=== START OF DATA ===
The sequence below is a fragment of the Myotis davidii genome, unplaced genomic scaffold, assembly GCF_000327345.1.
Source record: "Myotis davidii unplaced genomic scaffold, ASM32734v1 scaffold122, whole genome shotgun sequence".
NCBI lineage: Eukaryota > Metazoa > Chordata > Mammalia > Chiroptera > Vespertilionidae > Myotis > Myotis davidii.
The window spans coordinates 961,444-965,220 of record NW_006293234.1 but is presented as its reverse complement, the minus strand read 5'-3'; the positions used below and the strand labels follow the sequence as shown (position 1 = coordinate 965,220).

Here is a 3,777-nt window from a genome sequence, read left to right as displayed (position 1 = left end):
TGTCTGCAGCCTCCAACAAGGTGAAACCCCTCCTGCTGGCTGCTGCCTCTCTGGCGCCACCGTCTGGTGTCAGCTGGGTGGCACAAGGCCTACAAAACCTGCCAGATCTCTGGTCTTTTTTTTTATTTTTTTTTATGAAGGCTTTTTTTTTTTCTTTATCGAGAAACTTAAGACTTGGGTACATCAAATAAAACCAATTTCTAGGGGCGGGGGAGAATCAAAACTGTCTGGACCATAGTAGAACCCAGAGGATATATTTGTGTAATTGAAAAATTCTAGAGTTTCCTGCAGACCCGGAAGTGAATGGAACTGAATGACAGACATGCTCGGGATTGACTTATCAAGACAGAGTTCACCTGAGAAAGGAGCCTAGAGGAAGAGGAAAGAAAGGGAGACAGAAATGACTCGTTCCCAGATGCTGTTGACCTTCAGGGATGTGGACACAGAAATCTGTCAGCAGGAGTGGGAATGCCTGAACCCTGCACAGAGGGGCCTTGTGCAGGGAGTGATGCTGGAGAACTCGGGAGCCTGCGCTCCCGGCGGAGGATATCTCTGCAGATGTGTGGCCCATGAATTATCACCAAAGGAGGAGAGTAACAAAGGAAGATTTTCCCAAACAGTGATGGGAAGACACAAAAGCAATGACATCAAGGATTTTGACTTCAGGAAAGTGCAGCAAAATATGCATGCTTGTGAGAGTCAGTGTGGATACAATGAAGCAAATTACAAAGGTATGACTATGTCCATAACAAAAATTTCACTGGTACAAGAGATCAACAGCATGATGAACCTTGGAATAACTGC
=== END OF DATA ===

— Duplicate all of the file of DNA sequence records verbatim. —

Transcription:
The sequence below is a fragment of the Myotis davidii genome, unplaced genomic scaffold, assembly GCF_000327345.1.
Source record: "Myotis davidii unplaced genomic scaffold, ASM32734v1 scaffold122, whole genome shotgun sequence".
NCBI lineage: Eukaryota > Metazoa > Chordata > Mammalia > Chiroptera > Vespertilionidae > Myotis > Myotis davidii.
The window spans coordinates 961,444-965,220 of record NW_006293234.1 but is presented as its reverse complement, the minus strand read 5'-3'; the positions used below and the strand labels follow the sequence as shown (position 1 = coordinate 965,220).

Here is a 3,777-nt window from a genome sequence, read left to right as displayed (position 1 = left end):
TGTCTGCAGCCTCCAACAAGGTGAAACCCCTCCTGCTGGCTGCTGCCTCTCTGGCGCCACCGTCTGGTGTCAGCTGGGTGGCACAAGGCCTACAAAACCTGCCAGATCTCTGGTCTTTTTTTTTATTTTTTTTTATGAAGGCTTTTTTTTTTTCTTTATCGAGAAACTTAAGACTTGGGTACATCAAATAAAACCAATTTCTAGGGGCGGGGGAGAATCAAAACTGTCTGGACCATAGTAGAACCCAGAGGATATATTTGTGTAATTGAAAAATTCTAGAGTTTCCTGCAGACCCGGAAGTGAATGGAACTGAATGACAGACATGCTCGGGATTGACTTATCAAGACAGAGTTCACCTGAGAAAGGAGCCTAGAGGAAGAGGAAAGAAAGGGAGACAGAAATGACTCGTTCCCAGATGCTGTTGACCTTCAGGGATGTGGACACAGAAATCTGTCAGCAGGAGTGGGAATGCCTGAACCCTGCACAGAGGGGCCTTGTGCAGGGAGTGATGCTGGAGAACTCGGGAGCCTGCGCTCCCGGCGGAGGATATCTCTGCAGATGTGTGGCCCATGAATTATCACCAAAGGAGGAGAGTAACAAAGGAAGATTTTCCCAAACAGTGATGGGAAGACACAAAAGCAATGACATCAAGGATTTTGACTTCAGGAAAGTGCAGCAAAATATGCATGCTTGTGAGAGTCAGTGTGGATACAATGAAGCAAATTACAAAGGTATGACTATGTCCATAACAAAAATTTCACTGGTACAAGAGATCAACAGCATGATGAACCTTGGAATAACTGC